Being kind and sensitive are wonderful traits to have — but not when it means you avoid conflict at all cost. There are some things that need to be discussed before you walk down the aisle. Things like: where are we going to live? Whenever this was brought up on their reality show, it was clear that Kris wanted to live a more normal life away from the cameras near his family in Minnesota, and that Kim wanted to stay near her family, and career opportunities, in Los Angeles. Nothing was ever resolved on camera, so it is likely that nothing was ever resolved in “real” life, either.
Kaphas are very set in their ways. This is true for both Kim and Kris. Kim is a self-professed “neat freak” who really could be diagnosed as obsessive compulsive when it comes to order around the house. Kris considers his dogs to be his children, and wants them around all the time, including on the bed at night. How to reconcile these two lifestyles? On the show, it seems the two reached an impasse. They both dug in their feet, and then the dogs went back to Minnesota and we didn’t hear anything more about it.
Kaphas can be childlike and playful. On the show, Kim would say that she liked how Kris acted like a little kid in his excitement. She actually laughed when he burped in her face. But then she would get frustrated at his lack of attention to details and his sloppiness. Kim could be just as childlike, wanting the wedding to be her way, and not validating Kris’s input. When two Kaphas get together, it is important that both partners behave like adults when necessary. When one partner acts like an adult and the other doesn’t, then the role-play is more parent/child than equals, and then resentment is bound to build.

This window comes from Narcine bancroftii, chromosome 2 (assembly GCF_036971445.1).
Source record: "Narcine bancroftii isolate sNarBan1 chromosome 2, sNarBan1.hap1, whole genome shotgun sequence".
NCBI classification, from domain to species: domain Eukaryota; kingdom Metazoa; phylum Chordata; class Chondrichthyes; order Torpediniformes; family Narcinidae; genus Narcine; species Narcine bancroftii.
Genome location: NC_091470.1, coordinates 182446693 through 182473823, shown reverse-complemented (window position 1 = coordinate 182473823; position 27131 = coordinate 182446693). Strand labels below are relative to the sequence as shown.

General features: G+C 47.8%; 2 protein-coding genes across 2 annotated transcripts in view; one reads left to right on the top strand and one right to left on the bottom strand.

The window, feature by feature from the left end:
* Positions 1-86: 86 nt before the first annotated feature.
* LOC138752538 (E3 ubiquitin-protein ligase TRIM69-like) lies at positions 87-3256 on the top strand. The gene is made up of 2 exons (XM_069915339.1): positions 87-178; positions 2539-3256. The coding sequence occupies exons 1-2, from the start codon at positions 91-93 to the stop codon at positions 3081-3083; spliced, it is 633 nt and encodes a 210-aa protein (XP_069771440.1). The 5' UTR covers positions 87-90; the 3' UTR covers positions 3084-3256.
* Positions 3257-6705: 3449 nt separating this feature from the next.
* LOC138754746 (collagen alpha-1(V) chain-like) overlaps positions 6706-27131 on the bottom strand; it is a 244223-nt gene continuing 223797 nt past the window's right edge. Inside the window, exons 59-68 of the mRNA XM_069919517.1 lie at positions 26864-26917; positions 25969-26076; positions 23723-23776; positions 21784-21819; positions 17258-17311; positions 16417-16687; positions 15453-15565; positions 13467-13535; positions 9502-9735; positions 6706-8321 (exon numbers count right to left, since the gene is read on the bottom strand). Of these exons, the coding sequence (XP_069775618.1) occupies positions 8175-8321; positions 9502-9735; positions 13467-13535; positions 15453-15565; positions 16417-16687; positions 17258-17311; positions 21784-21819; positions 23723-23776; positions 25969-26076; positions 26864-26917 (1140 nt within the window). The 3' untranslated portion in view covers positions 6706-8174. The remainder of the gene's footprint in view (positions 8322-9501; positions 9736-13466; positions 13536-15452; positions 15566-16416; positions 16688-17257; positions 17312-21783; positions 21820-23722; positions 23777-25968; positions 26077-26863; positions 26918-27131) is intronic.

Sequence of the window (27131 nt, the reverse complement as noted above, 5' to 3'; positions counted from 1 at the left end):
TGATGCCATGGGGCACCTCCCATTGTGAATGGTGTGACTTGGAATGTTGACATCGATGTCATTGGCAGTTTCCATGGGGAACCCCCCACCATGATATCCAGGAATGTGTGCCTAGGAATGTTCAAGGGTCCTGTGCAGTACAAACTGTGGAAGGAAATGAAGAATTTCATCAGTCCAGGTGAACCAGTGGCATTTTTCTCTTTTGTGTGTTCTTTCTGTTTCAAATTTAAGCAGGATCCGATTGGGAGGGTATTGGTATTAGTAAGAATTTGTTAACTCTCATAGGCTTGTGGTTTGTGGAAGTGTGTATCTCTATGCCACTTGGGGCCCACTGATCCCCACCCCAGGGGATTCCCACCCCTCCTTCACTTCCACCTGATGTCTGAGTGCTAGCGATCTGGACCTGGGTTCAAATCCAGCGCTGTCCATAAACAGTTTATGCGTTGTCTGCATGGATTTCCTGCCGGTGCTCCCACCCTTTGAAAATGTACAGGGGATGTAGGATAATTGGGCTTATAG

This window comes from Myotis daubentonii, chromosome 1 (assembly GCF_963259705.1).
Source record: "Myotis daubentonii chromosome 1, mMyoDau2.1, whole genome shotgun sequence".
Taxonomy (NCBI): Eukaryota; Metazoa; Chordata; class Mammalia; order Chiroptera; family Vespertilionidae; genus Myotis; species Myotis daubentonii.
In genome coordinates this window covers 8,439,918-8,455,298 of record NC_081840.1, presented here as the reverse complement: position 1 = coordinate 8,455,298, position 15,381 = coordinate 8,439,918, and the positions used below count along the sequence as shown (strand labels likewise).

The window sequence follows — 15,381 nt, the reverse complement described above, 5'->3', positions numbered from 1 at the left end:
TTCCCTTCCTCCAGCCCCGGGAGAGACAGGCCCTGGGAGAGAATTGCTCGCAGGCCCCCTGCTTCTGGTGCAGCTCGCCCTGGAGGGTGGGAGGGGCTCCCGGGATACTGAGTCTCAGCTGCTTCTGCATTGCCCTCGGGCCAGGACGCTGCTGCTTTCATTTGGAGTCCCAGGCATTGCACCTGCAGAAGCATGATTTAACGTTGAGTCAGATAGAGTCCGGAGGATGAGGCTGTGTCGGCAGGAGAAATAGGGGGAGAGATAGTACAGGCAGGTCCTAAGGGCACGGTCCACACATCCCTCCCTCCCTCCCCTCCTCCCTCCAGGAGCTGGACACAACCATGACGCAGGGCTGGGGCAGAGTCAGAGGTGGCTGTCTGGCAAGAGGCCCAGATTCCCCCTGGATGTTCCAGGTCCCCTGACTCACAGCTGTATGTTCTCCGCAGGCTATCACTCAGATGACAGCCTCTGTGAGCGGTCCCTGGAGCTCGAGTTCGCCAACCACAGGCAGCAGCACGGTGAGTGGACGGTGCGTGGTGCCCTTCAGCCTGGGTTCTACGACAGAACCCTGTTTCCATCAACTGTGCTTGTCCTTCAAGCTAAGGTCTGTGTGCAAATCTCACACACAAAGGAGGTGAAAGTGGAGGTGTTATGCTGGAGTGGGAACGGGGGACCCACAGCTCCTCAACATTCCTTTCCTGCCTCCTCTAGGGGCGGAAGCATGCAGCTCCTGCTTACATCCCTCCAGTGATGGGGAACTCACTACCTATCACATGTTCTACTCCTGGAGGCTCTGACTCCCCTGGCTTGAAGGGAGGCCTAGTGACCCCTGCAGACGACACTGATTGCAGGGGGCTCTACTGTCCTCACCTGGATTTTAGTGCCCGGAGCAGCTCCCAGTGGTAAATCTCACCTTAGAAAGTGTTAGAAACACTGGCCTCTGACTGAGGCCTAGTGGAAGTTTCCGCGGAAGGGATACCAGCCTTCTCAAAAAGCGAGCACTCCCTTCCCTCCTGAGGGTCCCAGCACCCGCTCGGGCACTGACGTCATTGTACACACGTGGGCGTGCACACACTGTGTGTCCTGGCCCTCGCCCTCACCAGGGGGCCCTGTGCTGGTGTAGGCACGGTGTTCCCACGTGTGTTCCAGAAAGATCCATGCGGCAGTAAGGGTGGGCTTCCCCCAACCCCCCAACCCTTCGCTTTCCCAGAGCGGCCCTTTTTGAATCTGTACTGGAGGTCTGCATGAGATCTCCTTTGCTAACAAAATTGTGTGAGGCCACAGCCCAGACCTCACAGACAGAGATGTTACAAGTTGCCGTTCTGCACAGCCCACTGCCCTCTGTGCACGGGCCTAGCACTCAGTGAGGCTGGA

The impulsiveness of both the quick engagement and the wedding is out of character for Kapha types. It is as if they felt pressure to perform, to put on a show, for the camera. And once the decision was made, they spent the rest of their time planning a wedding, rather than planning a marriage. They seemed to both be swept up in the glamor and glitz of the wedding, and they didn’t give their relationship a chance to get past the romance stage. Couples need time together — both quality time and quantity time. They need to successfully get past conflicts together, and it’s hard to do that with cameras around all the time.
Now that papers have officially been filed, it seems the couple still can’t agree. Kim’s issued statement was that “things don’t always work out as planned.” Kris was surprised that papers were filed and has said that he will do whatever it takes to make the marriage work. California is a no-fault divorce state, so even if Kris doesn’t want the divorce, it can still happen.
What is troubling for the rest of us is the implied disposability of marriage. For all of the professing about how important this relationship was to her, how it was forever, why didn’t Kim and Kris seek marriage counseling? America feels duped! We feel like we were sold a bill of goods, on national television, on the covers of magazines. Online people are calling the marriage a sham, and the wedding a publicity stunt. This wedding was a reportedly $10 million party that netted the couple a nice chunk of change from endorsement deals, not to mention all the gifts they got. Shouldn’t they be returning those gifts now? Or donating the proceeds to charity? It all seems like such a waste. With the economy the way it is, people hurting financially, whole countries going bankrupt and children starving, how does anyone justify spending that kind of money?